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Articles, Commentaries, The Edge

Limiting the political class should be the ultimate goal for reformists

By Ooi Kee Beng. In Forum, The Edge Malaysia Weekly, February 25, 2019 – March 03, 2019.

Was the opposition to BN-Umno rule, which led to the change in government in 2018, about corruption, ethnic baiting and deteriorating socioeconomic conditions, and a loss of confidence in Datuk Seri Najib Razak’s administration? Well, those are, in any case, the main points raised by analysts who have been studying the surprising turn of events since the general election.
At a superficial and immediate level, they are largely correct. But the long-term cultural dilemma that Malaysia faces runs deeper than that. As thinking over reforms now takes hold in all segments of Malaysian society, accompanied by the expected cynicism, the suspicion grows that the country’s weakness is really a politico-cultural one.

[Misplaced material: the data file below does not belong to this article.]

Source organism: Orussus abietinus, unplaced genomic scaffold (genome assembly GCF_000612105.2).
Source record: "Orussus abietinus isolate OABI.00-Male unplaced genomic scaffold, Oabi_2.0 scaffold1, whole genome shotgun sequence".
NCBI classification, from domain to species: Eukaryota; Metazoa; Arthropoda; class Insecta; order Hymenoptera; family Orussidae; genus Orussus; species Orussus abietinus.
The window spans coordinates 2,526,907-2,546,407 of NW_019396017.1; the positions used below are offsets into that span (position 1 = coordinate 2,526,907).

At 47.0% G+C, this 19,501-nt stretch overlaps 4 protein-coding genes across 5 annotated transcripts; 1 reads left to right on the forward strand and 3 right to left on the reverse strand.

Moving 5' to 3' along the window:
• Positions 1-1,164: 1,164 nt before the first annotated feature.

This is its time-wasting and resource-consuming propensity to politicise all issues, no matter how technical and trivial. Seen that way, the politics of identity, race and religion are probably just the natural expression of the opportunism of the politically-inclined mind, and the gullibility of the populace.

We should seriously consider the point of view that politics has poisoned and captured the Malaysian mind since Day One, and continues to dictate over it. To the extent that this is true, the interesting question to ask is how this capture is sustained, and whether it can be reversed.